Mr. DiCaprio plans to open “a restorative island” off the coast of Belize in 2018. Problems related to coastline erosion and deforestation will be solved by replanting native trees and mangroves.


Niyanta Spelman, executive director of Rainforest Partnership, Austin, Texas, USA, agrees. “It is the number one lesson we've learned,” she says. Since 2008 her organization has worked with forest communities on alternative, sustainable development projects like ecotourism that allow them to protect their forests while generating an income. Projects include eco-hostels in the Peruvian forest communities of San Antonio and Calabaza.

The projects are directed and managed by the community, while Rainforest Partnership provides training, guidance and some funding for infrastructure. However, “it's moved slower than we wanted,” Ms. Spelman says. There were project delays caused by the need to secure funding from donors and leverage funds from local governments, and because the community makes all decisions. That adds a lot of time and complexity, but it is a critical part of the project delivery process, she says. The local leaders have no experience building a tourist destination, so they face unfamiliar challenges including figuring out how to sustainably dispose of trash and what amenities need to be added to meet the expectations of global tourists.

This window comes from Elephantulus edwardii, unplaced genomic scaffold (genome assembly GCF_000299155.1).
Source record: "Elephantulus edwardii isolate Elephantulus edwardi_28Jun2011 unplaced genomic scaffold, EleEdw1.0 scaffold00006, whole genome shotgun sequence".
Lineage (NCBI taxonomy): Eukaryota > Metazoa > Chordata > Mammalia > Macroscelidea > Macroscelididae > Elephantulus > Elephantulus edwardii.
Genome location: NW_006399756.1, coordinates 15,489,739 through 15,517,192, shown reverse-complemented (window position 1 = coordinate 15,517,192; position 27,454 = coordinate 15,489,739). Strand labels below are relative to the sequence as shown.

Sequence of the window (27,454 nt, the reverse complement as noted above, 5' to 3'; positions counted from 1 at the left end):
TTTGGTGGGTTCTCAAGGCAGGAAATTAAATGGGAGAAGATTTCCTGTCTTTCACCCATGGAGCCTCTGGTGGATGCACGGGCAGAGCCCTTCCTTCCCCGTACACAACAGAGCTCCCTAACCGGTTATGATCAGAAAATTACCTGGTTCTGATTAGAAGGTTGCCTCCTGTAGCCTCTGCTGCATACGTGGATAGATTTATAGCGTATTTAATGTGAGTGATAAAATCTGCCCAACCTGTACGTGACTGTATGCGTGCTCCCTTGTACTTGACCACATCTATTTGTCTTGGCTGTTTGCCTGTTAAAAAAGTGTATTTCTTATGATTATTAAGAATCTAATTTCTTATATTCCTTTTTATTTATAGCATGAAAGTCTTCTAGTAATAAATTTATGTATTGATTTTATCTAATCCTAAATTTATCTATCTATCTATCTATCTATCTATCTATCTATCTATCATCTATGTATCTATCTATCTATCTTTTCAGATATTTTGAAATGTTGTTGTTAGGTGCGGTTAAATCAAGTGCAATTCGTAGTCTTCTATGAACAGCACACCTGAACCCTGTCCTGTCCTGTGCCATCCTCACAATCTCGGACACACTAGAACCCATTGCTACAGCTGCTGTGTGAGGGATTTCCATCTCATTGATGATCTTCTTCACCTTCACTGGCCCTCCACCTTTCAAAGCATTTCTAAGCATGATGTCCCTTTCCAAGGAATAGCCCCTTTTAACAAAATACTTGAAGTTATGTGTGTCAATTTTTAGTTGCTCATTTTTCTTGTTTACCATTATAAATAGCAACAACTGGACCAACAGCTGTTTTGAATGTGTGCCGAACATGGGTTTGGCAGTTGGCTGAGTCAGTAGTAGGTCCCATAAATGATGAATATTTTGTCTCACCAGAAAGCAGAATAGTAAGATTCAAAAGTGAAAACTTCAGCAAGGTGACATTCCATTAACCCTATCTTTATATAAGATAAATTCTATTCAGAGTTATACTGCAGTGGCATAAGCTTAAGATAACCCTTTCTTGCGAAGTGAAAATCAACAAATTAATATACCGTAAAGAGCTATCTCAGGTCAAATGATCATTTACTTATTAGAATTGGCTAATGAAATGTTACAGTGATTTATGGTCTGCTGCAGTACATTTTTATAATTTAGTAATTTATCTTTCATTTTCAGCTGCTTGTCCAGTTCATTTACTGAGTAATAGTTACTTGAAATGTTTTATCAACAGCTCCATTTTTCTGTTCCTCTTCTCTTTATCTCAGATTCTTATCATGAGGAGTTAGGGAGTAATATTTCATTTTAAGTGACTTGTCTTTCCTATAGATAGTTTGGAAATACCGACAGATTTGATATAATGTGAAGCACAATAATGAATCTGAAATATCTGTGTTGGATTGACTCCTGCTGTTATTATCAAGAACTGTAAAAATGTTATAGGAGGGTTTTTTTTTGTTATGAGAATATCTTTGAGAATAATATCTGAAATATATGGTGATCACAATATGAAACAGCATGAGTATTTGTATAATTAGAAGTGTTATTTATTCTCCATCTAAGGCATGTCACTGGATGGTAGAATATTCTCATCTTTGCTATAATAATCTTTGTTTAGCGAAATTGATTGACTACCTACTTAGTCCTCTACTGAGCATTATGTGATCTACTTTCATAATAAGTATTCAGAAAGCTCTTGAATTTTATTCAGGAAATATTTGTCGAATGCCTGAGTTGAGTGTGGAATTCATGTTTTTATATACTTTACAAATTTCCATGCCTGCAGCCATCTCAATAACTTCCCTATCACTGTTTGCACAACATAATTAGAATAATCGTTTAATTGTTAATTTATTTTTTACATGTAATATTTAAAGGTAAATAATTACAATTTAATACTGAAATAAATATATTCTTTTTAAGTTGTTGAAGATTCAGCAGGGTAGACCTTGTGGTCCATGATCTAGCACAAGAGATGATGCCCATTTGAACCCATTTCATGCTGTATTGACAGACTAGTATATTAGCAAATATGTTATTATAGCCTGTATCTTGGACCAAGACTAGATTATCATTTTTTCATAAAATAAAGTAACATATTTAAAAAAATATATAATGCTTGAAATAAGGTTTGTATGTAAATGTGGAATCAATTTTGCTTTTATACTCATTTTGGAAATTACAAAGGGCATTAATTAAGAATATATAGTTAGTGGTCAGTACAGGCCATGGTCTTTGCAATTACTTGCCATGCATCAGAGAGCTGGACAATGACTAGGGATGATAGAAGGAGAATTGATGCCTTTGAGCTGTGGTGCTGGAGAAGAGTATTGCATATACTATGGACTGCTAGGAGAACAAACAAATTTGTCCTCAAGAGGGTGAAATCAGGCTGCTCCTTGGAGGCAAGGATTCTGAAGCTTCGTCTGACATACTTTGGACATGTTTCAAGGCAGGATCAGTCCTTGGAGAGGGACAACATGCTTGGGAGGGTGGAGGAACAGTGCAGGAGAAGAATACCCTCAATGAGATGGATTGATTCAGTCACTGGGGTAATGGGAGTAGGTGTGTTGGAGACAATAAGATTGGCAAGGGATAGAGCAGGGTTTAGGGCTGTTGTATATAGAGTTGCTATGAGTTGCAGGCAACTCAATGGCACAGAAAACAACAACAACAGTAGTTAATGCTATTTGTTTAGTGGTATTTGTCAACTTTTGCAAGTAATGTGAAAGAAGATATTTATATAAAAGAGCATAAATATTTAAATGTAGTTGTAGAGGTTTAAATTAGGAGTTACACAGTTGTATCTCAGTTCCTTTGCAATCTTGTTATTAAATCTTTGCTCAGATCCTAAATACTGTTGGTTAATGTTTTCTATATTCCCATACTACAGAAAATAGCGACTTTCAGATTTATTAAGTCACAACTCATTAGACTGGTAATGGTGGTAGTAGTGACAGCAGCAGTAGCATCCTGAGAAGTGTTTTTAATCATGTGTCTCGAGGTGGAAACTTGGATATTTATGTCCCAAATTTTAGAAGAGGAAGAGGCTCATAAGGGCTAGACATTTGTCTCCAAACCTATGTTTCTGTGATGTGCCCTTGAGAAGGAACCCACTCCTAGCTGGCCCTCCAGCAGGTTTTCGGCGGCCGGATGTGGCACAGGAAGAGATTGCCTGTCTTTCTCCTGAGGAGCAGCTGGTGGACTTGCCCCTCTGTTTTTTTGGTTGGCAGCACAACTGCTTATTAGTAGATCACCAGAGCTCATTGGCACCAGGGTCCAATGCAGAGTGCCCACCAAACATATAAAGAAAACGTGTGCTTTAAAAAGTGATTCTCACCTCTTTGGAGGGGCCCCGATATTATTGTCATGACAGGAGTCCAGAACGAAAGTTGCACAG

Despite delays, the hostel in San Antonio was finally completed in 2014, and work continues on the Calabaza hostel. Rainforest Partnership is also delivering training to local community leaders on overall management, eco-hostel management, food handling, agriculture management and other issues as tourists begin arriving.

“As the project manager, you have to be on top of every step in the project and make sure every contractor understands what you are trying to do.”

—Hitesh Mehta, HM Design, Fort Lauderdale, Florida, USA

Measuring the Benefits

Training local workers is a vital component of a successful ecotourism project, Mr. Mehta says. Without proper guidance, a project team could spend years designing an ecofriendly lodge for an environmentally sensitive area, and have it all destroyed in a day by a single untrained contractor, he says. “As the project manager, you have to be on top of every step in the project and make sure every contractor understands what you are trying to do.”

But after an ecotourism project is completed, project sponsors face the complicated issue of measuring benefits. Most developments set the goal to do no harm, though some, like the new resort on Mr. DiCaprio's island, intend to restore and improve a site. In either case, organizations are tasked with rigorous monitoring to ensure environmental standards and promises to the local community are met.

Despite all the challenges, if project owners can find the right environmental, social and financial balance, they can reap big rewards from sustainable tourism projects, Mr. Mehta says. “Ecotourism is one of the fastest-growing tourism trends, and it will continue to influence the rest of tourism for years to come.” —Sarah Fister Gale